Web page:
Ice buildup changes air flow around the turbine blade, which can slow it down. The top photos show ice forming after 10 minutes at different temperatures in the Wind Research Tunnel. The lower measurements show airflow separation as ice accumulates. Icing Research Tunnel of Iowa State University, CC BY-ND
While traditional investment in the ocean technology sector has been tentative, growth in Israeli maritime innovations has been exponential in the last few years, and environmental concern has come to the forefront.
theDOCK aims to innovate the Israeli maritime sector. Pexels<p>The UN hopes that new investments in ocean science and technology will help turn the tide for the oceans. As such, this year kicked off the <a href="https://www.oceandecade.org/" target="_blank" rel="noopener noreferrer">United Nations Decade of Ocean Science for Sustainable Development (2021-2030)</a> to galvanize massive support for the blue economy.</p><p>According to the World Bank, the blue economy is the "sustainable use of ocean resources for economic growth, improved livelihoods, and jobs while preserving the health of ocean ecosystem," <a href="https://www.sciencedirect.com/science/article/pii/S0160412019338255#b0245" target="_blank" rel="noopener noreferrer">Science Direct</a> reported. It represents this new sector for investments and innovations that work in tandem with the oceans rather than in exploitation of them.</p><p>As recently as Aug. 2020, <a href="https://www.reutersevents.com/sustainability/esg-investors-slow-make-waves-25tn-ocean-economy" target="_blank" rel="noopener noreferrer">Reuters</a> noted that ESG Investors, those looking to invest in opportunities that have a positive impact in environmental, social and governance (ESG) issues, have been interested in "blue finance" but slow to invest.</p><p>"It is a hugely under-invested economic opportunity that is crucial to the way we have to address living on one planet," Simon Dent, director of blue investments at Mirova Natural Capital, told Reuters.</p><p>Even with slow investment, the blue economy is still expected to expand at twice the rate of the mainstream economy by 2030, Reuters reported. It already contributes $2.5tn a year in economic output, the report noted.</p><p>Current, upward <a href="https://www.ecowatch.com/-innovation-blue-economy-2646147405.html" target="_self">shifts in blue economy investments are being driven by innovation</a>, a trend the UN hopes will continue globally for the benefit of all oceans and people.</p><p>In Israel, this push has successfully translated into investment in and innovation of global ports, shipping, logistics and offshore sectors. The "Startup Nation," as Israel is often called, has seen its maritime tech ecosystem grow "significantly" in recent years and expects that growth to "accelerate dramatically," <a href="https://itrade.gov.il/belgium-english/how-israel-is-becoming-a-port-of-call-for-maritime-innovation/" target="_blank" rel="noopener noreferrer">iTrade</a> reported.</p><p>Driving this wave of momentum has been rising Israeli venture capital hub <a href="https://www.thedockinnovation.com/" target="_blank" rel="noopener noreferrer">theDOCK</a>. Founded by Israeli Navy veterans in 2017, theDOCK works with early-stage companies in the maritime space to bring their solutions to market. The hub's pioneering efforts ignited Israel's maritime technology sector, and now, with their new fund, theDOCK is motivating these high-tech solutions to also address ESG criteria.</p><p>"While ESG has always been on theDOCK's agenda, this theme has become even more of a priority," Nir Gartzman, theDOCK's managing partner, told EcoWatch. "80 percent of the startups in our portfolio (for theDOCK's Navigator II fund) will have a primary or secondary contribution to environmental, social and governance (ESG) criteria."</p><p>In a company presentation, theDOCK called contribution to the ESG agenda a "hot discussion topic" for traditional players in the space and their boards, many of whom are looking to adopt new technologies with a positive impact on the planet. The focus is on reducing carbon emissions and protecting the environment, the presentation outlines. As such, theDOCK also explicitly screens candidate investments by ESG criteria as well.</p><p>Within the maritime space, environmental innovations could include measures like increased fuel and energy efficiency, better monitoring of potential pollution sources, improved waste and air emissions management and processing of marine debris/trash into reusable materials, theDOCK's presentation noted.</p>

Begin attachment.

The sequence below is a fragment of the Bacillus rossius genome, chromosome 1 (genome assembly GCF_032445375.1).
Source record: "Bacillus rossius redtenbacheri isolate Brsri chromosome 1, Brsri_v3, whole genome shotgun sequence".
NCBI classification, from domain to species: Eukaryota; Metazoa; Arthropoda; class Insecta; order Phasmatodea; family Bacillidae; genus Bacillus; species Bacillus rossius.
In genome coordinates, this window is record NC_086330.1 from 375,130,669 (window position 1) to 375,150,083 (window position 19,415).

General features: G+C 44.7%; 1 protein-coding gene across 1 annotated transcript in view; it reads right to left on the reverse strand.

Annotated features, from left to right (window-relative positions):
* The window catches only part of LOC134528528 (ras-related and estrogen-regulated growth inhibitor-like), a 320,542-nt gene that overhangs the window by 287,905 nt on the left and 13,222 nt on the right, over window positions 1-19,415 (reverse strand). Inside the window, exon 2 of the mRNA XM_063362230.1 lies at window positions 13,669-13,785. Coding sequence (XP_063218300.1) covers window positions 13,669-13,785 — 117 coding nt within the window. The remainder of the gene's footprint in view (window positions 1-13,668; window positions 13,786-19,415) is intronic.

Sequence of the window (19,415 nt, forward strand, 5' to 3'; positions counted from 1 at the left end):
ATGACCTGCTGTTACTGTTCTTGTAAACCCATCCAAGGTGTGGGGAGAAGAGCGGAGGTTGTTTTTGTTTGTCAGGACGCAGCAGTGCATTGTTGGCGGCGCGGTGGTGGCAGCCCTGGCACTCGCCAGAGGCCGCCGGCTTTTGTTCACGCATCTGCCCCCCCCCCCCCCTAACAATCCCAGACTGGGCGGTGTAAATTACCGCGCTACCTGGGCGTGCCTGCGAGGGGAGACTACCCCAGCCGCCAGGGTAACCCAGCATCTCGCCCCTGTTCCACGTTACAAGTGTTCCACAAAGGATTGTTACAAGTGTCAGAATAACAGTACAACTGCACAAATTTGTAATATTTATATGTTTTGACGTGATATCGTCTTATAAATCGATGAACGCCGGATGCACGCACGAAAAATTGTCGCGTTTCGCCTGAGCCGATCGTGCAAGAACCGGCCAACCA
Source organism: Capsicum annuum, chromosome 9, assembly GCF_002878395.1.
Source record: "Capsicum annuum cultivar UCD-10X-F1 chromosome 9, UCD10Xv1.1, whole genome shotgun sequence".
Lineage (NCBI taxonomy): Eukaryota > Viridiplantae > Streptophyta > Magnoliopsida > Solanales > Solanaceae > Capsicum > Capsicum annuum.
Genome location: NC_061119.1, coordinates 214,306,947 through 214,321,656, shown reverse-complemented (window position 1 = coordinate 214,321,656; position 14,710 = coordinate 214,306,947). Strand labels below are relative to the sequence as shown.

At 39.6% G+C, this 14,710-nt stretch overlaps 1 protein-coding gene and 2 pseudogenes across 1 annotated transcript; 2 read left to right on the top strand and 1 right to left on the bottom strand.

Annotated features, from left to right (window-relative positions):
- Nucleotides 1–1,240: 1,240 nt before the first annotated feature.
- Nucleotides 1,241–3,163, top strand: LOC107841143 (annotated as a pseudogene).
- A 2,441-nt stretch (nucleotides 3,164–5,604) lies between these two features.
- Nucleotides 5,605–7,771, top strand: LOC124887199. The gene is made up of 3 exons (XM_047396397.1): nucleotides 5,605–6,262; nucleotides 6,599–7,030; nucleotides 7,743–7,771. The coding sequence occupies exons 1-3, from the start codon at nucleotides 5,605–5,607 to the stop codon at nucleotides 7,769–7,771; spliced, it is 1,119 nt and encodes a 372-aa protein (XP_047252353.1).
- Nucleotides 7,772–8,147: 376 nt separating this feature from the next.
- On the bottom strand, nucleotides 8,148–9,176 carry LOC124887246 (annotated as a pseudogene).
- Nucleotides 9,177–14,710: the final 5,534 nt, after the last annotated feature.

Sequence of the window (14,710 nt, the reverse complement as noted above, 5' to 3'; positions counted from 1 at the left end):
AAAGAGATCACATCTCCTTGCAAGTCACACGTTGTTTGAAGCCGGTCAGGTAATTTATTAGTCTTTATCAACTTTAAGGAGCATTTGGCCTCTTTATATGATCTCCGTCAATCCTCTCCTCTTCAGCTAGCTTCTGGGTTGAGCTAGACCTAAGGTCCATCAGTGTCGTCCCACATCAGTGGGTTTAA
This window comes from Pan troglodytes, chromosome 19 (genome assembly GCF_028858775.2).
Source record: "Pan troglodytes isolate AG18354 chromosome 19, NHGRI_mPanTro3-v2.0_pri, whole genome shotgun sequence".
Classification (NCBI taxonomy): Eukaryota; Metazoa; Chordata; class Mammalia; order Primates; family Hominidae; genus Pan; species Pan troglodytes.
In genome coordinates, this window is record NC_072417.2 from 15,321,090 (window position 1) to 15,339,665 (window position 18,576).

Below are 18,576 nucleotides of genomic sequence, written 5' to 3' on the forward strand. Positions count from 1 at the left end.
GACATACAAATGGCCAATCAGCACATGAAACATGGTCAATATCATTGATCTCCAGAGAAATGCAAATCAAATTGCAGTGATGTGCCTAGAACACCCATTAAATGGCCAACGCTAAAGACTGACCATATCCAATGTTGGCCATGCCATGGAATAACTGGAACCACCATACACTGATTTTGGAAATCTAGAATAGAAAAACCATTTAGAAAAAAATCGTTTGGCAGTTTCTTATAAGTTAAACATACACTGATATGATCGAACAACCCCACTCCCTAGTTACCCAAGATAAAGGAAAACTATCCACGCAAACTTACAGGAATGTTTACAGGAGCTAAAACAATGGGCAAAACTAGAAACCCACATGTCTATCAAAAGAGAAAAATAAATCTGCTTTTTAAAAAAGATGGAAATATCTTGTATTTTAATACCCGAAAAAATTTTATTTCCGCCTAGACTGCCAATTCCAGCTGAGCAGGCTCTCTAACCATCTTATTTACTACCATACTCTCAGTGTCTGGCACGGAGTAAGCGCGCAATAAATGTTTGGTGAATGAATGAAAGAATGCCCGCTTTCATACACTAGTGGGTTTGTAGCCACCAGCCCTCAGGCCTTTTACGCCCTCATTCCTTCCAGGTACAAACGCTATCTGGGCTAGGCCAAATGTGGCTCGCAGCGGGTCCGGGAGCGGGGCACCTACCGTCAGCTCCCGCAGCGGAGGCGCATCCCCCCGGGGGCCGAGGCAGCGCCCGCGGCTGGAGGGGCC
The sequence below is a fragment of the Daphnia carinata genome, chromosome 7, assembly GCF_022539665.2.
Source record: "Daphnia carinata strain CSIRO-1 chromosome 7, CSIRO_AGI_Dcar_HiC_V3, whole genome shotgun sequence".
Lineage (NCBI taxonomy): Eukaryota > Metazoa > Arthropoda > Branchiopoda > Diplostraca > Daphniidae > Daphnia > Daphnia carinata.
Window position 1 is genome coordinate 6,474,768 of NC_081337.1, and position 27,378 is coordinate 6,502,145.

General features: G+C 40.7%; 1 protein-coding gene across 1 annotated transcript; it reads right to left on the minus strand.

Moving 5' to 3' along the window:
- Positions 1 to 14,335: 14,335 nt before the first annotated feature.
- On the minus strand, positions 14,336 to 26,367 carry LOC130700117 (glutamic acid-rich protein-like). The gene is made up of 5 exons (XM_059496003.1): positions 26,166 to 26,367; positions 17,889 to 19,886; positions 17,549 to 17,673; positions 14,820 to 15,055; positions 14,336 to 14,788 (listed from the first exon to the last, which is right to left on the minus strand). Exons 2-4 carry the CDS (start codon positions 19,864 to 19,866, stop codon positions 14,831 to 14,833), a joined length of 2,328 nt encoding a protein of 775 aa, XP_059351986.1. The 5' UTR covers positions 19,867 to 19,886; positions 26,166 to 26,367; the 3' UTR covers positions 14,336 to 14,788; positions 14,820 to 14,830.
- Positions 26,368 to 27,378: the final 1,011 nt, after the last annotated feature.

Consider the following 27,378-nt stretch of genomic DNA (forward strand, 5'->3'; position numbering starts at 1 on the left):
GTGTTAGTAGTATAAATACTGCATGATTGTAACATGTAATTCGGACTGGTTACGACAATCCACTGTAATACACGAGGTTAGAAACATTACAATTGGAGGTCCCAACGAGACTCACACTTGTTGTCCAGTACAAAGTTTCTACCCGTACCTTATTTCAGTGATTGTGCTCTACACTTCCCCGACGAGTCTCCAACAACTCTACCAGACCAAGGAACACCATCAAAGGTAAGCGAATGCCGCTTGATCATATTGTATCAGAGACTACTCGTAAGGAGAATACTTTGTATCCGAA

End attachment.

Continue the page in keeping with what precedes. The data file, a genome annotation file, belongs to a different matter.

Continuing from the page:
theDOCK team includes (left to right) Michal Hendel-Sufa, Head of Alliances, Noa Schuman, CMO, Nir Gartzman, Co-Founder & Managing Partner, and Hannan Carmeli, Co-Founder & Managing Partner. Dudu Koren<p>theDOCK's own portfolio includes companies like Orca AI, which uses an intelligent collision avoidance system to reduce the probability of oil or fuel spills, AiDock, which eliminates the use of paper by automating the customs clearance process, and DockTech, which uses depth "crowdsourcing" data to map riverbeds in real-time and optimize cargo loading, thereby reducing trips and fuel usage while also avoiding groundings.</p><p>"Oceans are a big opportunity primarily because they are just that – big!" theDOCK's Chief Marketing Officer Noa Schuman summarized. "As such, the magnitude of their criticality to the global ecosystem, the magnitude of pollution risk and the steps needed to overcome those challenges – are all huge."</p><p>There is hope that this wave of interest and investment in environmentally-positive maritime technologies will accelerate the blue economy and ESG investing even further, in Israel and beyond.</p>